UPDATE 2-Mortgage battle drives Australian bank margins toward new lows
* NAB H1 profit A$3.15 bln vs A$3.2 bln estimate
* Net interest margins squeezed across the board
* Rising mortgage competition, regulatory costs
* House price gains could be credit negative for banks - Moody's (Recasts with margins, housing market, adds quotes, analysis)
By Swati Pandey
SYDNEY, May 8 (Reuters) - Lending margins at Australia's "Big Four" banks are headed for all-time lows, throttled by competition for a share of the fast-growing housing market and as cash-rich corporates rein in bank borrowing amid a sluggish economy.
National Australia Bank, the country's top lender by assets, joined its rivals in reporting narrowing net interest margins (NIM) on Thursday, as it posted an 8.5 percent rise in first-half cash earnings.
After emerging from the global financial crisis relatively unscathed, Australian banks have turned to mortgages and consumer businesses to generate about 35 to 40 percent of their earnings.
The strategy has paid off, and the Australian banks now have better quality of earnings, generating on average 11.6 percent return on equity compared with about 8.7 percent ROE earned by Standard Chartered plc and HSBC Holdings, according to Thomson Reuters data.
But their success has attracted new players. Last year, investment bank Macquarie Group forayed into the mortgage business while new, smaller lenders are also threatening to disrupt the highly profitable segment.
NIMs for Australia's Big Four - NAB, Commonwealth Bank of Australia, Australia and New Zealand Banking Group and Westpac Banking Group - shrank 5 basis points to 2.08 percent in the six months to March 31, according to a biannual analysis by PwC.
Margins are close to the all-time low of 2.05 percent set in 2008, PwC Australia's financial services leader Hugh Harley said on Thursday after NAB rounded off the Big Four's half-yearly reporting season with yet another record profit.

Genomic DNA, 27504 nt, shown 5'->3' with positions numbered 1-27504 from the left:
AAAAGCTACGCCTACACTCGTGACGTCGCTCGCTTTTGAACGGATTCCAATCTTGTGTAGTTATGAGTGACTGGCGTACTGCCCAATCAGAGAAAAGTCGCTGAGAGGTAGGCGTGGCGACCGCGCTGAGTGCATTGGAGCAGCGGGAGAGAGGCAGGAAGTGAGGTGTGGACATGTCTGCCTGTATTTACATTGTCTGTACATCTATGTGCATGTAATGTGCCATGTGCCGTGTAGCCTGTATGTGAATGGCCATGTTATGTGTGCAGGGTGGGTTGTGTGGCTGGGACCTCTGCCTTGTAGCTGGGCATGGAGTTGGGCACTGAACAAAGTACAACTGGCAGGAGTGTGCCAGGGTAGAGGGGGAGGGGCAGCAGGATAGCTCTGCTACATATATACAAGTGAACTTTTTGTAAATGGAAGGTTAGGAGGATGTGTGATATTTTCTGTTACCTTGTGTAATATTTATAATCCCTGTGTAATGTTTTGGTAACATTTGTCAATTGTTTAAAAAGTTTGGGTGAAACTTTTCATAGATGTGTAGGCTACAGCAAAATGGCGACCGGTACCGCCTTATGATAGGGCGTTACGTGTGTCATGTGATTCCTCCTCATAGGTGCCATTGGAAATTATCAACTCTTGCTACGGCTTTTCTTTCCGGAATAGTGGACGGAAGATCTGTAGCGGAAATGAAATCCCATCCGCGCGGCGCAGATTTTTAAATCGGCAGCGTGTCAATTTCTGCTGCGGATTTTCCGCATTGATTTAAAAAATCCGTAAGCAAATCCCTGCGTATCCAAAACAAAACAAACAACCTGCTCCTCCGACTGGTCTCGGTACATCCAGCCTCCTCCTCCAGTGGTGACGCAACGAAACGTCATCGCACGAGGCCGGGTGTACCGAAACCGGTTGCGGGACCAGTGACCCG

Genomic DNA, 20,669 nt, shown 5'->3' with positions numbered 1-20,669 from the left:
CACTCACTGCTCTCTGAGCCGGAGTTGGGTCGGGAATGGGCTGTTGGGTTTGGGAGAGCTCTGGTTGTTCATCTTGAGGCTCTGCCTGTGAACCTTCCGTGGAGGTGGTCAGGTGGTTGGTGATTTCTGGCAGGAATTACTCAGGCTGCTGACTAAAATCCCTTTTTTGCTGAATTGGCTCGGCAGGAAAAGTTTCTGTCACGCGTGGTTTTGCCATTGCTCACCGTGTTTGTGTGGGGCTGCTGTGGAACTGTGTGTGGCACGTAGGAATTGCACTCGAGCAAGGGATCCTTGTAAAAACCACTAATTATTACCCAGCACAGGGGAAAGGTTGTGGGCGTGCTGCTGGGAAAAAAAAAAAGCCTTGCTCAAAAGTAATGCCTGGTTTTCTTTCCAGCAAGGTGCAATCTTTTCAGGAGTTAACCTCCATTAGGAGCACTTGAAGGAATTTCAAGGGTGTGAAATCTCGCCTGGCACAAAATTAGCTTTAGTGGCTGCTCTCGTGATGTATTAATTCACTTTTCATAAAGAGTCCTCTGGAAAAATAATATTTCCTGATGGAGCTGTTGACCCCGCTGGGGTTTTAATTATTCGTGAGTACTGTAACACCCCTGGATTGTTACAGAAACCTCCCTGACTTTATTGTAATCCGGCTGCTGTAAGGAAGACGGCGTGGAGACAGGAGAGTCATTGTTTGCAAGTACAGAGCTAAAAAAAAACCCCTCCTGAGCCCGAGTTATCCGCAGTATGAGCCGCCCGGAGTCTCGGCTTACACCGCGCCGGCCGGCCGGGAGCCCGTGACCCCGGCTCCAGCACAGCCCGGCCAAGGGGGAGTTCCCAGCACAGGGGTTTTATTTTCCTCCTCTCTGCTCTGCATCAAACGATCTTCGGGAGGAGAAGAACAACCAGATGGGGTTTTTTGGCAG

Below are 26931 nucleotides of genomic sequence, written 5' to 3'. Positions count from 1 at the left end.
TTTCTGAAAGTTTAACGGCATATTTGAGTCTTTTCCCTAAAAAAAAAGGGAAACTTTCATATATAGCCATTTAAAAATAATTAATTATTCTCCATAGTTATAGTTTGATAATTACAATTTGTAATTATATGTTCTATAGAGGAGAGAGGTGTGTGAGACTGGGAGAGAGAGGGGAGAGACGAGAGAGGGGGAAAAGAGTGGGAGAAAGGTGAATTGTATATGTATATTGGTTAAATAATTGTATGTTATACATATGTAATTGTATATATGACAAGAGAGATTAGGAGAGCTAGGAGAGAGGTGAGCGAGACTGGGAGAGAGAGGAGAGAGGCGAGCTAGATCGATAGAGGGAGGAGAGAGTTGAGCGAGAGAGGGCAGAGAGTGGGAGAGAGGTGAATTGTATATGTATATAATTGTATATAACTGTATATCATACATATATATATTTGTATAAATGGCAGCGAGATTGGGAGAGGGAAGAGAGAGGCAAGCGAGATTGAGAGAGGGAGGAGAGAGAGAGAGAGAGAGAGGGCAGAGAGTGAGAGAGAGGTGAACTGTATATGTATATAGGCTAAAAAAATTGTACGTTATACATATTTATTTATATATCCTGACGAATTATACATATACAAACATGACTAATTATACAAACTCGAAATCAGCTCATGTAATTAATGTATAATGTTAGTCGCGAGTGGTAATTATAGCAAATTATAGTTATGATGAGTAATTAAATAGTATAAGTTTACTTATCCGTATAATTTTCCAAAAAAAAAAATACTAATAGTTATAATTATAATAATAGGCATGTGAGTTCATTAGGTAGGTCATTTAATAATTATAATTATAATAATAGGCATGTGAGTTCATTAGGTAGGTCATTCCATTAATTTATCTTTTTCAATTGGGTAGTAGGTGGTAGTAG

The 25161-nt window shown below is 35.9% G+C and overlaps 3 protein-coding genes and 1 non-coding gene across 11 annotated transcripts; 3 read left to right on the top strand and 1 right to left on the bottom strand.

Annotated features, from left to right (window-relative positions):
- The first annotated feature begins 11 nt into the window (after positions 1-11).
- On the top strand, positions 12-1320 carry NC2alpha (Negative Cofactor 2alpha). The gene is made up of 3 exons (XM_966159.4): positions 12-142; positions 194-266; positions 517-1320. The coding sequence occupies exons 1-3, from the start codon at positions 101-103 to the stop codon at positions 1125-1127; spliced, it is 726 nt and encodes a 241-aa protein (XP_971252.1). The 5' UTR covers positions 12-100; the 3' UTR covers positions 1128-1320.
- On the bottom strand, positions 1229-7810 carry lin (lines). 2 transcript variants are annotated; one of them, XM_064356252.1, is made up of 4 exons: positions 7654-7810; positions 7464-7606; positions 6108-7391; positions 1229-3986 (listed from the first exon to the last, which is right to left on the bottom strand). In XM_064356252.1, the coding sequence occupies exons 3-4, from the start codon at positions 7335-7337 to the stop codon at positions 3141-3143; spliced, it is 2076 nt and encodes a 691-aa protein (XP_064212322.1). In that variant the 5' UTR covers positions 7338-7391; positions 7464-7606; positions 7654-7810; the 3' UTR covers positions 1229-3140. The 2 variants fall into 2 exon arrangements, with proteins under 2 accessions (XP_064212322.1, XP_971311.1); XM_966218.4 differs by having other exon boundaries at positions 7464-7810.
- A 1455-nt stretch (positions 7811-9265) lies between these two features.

Further falls to current margin levels are "likely as banks increase competition for business," he added.
Ratings agency Moody's Investor Service also sounded a word of caution, warning that a sharp jump in house prices fuelled by historically low interest rates could become a credit negative for Australian banks over the next 12 months.
"Australian house prices have been rising rapidly in recent quarters, raising concerns with regard to their sustainability and the possible negative impact on the quality of Australian banks' residential mortgage portfolios," Ilya Serov, a Moody's vice president and senior credit officer.
Even so, Australia's major banks are on track for a sixth year of record profits, bolstered by their burgeoning mortgage books and shrinking costs associated with bad debt provisions.
Higher mortgage lending and lower bad debt charges helped NAB post a record cash profit of A$3.15 billion ($2.94 billion) for the six months to March 31. That compares with analysts expectations of A$3.2 billion and A$2.9 billion a year ago.
"If business credit growth comes back that is going to be a big thing," NAB CEO Cameron Clyne told analysts at a post-earnings briefing. "What we are seeing at the moment is business confidence but it has to translate into activity," he added.
Australia's economy is expected to slowly gather speed over the next couple of years as strength in housing and exports works to offset the drag from a maturing mining boom.
Business credit is showing signs of a gradual uptick after a year of flat growth. It rose at an annual pace of 4.4 percent in three months to February, higher than 1.9 percent in the year to November.
Clyne, unveiling his final set of results before passing the baton to Andrew Thorburn in August, also warned of rising regulatory costs stemming from the need to maintain higher capital ratios.
Earlier this week, Australia's well-capitalised banks said their capital ratios may take a hit after the banking regulator advised them it was considering withdrawing some benefits they get from issuing debt by their wealth management arms. ($1 = 1.0713 Australian Dollars) (Reporting by Swati Pandey; Editing by Stephen Coates)
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